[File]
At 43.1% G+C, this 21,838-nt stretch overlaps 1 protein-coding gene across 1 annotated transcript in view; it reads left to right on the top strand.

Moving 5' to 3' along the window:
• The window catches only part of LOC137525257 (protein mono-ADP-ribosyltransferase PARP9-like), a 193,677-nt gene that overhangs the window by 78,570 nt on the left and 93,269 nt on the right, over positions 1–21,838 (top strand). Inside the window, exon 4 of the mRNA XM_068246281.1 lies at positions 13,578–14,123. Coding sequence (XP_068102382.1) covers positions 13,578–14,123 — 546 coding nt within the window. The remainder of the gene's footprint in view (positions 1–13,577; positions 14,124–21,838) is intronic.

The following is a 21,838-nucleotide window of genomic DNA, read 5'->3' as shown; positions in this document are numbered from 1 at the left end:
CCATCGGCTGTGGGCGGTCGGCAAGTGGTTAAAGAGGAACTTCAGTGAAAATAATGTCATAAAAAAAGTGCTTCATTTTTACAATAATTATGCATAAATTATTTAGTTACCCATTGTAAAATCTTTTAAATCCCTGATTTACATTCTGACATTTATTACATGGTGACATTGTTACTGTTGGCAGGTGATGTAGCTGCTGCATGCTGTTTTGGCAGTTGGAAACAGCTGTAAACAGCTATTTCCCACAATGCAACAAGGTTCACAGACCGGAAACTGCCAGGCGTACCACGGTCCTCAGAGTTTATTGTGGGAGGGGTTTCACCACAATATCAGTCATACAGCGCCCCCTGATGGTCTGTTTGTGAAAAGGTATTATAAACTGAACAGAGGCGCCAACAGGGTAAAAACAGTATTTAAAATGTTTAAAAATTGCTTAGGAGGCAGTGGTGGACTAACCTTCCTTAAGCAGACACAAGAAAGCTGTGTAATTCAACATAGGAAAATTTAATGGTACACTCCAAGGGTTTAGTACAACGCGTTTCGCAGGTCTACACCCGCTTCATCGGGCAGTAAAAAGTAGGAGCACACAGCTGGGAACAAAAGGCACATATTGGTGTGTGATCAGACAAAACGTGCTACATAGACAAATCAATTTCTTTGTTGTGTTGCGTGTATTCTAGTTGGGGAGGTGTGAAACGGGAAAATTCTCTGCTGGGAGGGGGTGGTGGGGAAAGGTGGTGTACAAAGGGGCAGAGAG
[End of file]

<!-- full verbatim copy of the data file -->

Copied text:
At 43.1% G+C, this 21,838-nt stretch overlaps 1 protein-coding gene across 1 annotated transcript in view; it reads left to right on the top strand.

Moving 5' to 3' along the window:
• The window catches only part of LOC137525257 (protein mono-ADP-ribosyltransferase PARP9-like), a 193,677-nt gene that overhangs the window by 78,570 nt on the left and 93,269 nt on the right, over positions 1–21,838 (top strand). Inside the window, exon 4 of the mRNA XM_068246281.1 lies at positions 13,578–14,123. Coding sequence (XP_068102382.1) covers positions 13,578–14,123 — 546 coding nt within the window. The remainder of the gene's footprint in view (positions 1–13,577; positions 14,124–21,838) is intronic.

The following is a 21,838-nucleotide window of genomic DNA, read 5'->3' as shown; positions in this document are numbered from 1 at the left end:
CCATCGGCTGTGGGCGGTCGGCAAGTGGTTAAAGAGGAACTTCAGTGAAAATAATGTCATAAAAAAAGTGCTTCATTTTTACAATAATTATGCATAAATTATTTAGTTACCCATTGTAAAATCTTTTAAATCCCTGATTTACATTCTGACATTTATTACATGGTGACATTGTTACTGTTGGCAGGTGATGTAGCTGCTGCATGCTGTTTTGGCAGTTGGAAACAGCTGTAAACAGCTATTTCCCACAATGCAACAAGGTTCACAGACCGGAAACTGCCAGGCGTACCACGGTCCTCAGAGTTTATTGTGGGAGGGGTTTCACCACAATATCAGTCATACAGCGCCCCCTGATGGTCTGTTTGTGAAAAGGTATTATAAACTGAACAGAGGCGCCAACAGGGTAAAAACAGTATTTAAAATGTTTAAAAATTGCTTAGGAGGCAGTGGTGGACTAACCTTCCTTAAGCAGACACAAGAAAGCTGTGTAATTCAACATAGGAAAATTTAATGGTACACTCCAAGGGTTTAGTACAACGCGTTTCGCAGGTCTACACCCGCTTCATCGGGCAGTAAAAAGTAGGAGCACACAGCTGGGAACAAAAGGCACATATTGGTGTGTGATCAGACAAAACGTGCTACATAGACAAATCAATTTCTTTGTTGTGTTGCGTGTATTCTAGTTGGGGAGGTGTGAAACGGGAAAATTCTCTGCTGGGAGGGGGTGGTGGGGAAAGGTGGTGTACAAAGGGGCAGAGAG